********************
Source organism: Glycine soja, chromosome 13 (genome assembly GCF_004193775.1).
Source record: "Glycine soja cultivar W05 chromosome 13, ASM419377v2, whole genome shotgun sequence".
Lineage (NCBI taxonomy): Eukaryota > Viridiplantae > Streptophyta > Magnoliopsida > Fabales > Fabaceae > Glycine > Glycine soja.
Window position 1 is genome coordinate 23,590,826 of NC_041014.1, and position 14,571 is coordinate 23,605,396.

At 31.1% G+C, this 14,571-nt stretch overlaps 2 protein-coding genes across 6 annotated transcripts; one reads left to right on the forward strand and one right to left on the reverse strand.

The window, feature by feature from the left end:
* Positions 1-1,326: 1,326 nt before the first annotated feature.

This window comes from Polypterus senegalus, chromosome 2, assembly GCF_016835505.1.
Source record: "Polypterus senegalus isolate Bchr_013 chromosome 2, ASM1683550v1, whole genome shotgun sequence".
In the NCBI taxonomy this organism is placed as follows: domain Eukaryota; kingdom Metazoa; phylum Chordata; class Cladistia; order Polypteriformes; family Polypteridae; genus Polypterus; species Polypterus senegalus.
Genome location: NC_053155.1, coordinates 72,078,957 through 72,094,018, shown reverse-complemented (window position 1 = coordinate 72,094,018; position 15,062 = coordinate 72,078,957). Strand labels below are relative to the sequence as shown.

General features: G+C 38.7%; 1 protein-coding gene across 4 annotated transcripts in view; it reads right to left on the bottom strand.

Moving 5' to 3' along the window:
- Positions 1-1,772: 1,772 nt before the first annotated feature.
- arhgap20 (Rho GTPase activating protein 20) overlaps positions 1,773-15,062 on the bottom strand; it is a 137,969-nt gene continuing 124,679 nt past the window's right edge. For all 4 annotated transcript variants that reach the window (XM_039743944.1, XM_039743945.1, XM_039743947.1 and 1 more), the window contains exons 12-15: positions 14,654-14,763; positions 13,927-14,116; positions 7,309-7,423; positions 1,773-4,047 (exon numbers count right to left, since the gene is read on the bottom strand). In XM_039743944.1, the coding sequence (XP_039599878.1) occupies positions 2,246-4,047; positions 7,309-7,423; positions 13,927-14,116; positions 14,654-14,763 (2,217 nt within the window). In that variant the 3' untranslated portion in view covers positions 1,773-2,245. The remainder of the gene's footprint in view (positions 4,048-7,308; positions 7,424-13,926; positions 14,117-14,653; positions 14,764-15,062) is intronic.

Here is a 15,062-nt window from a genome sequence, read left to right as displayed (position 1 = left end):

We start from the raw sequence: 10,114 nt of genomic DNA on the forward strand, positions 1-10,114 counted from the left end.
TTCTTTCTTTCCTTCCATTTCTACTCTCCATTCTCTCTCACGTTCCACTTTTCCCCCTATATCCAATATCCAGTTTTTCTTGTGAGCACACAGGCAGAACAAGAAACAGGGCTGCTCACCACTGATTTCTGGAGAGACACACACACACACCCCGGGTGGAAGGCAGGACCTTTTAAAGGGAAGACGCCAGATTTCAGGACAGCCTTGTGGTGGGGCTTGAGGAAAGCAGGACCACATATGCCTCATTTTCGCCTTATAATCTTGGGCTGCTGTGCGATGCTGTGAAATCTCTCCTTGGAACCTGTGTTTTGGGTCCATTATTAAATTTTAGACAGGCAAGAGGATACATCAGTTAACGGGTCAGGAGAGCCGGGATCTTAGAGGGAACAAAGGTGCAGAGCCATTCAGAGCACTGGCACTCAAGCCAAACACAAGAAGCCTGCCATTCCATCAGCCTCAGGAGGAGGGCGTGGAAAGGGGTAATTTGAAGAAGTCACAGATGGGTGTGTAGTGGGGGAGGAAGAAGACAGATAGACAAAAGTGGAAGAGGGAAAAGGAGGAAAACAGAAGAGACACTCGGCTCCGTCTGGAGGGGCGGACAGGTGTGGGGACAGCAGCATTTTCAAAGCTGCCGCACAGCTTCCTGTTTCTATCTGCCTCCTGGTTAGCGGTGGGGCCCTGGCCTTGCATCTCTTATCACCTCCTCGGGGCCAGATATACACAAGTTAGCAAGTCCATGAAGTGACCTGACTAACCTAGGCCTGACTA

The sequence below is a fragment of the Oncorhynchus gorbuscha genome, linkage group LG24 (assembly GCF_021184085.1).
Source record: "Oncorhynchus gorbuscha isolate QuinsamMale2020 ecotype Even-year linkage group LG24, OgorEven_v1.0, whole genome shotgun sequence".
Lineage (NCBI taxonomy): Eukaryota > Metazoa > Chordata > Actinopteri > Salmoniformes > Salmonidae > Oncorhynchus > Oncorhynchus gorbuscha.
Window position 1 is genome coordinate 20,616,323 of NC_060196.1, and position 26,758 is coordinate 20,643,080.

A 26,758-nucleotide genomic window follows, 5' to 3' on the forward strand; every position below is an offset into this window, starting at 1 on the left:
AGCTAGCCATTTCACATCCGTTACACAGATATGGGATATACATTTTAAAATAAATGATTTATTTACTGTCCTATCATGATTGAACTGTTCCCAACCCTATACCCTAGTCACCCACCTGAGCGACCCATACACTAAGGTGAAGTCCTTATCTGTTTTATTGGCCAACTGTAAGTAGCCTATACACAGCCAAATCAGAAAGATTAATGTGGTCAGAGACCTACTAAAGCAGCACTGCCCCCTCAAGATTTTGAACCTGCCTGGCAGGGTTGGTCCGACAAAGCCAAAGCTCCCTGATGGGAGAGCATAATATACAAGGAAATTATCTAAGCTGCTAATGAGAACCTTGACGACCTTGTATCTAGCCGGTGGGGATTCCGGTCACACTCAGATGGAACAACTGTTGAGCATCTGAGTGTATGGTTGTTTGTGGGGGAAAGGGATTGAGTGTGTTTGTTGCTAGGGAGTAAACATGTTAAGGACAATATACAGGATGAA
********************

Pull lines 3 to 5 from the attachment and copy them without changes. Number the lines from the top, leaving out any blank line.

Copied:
Lineage (NCBI taxonomy): Eukaryota > Viridiplantae > Streptophyta > Magnoliopsida > Fabales > Fabaceae > Glycine > Glycine soja.
Window position 1 is genome coordinate 23,590,826 of NC_041014.1, and position 14,571 is coordinate 23,605,396.

At 31.1% G+C, this 14,571-nt stretch overlaps 2 protein-coding genes across 6 annotated transcripts; one reads left to right on the forward strand and one right to left on the reverse strand.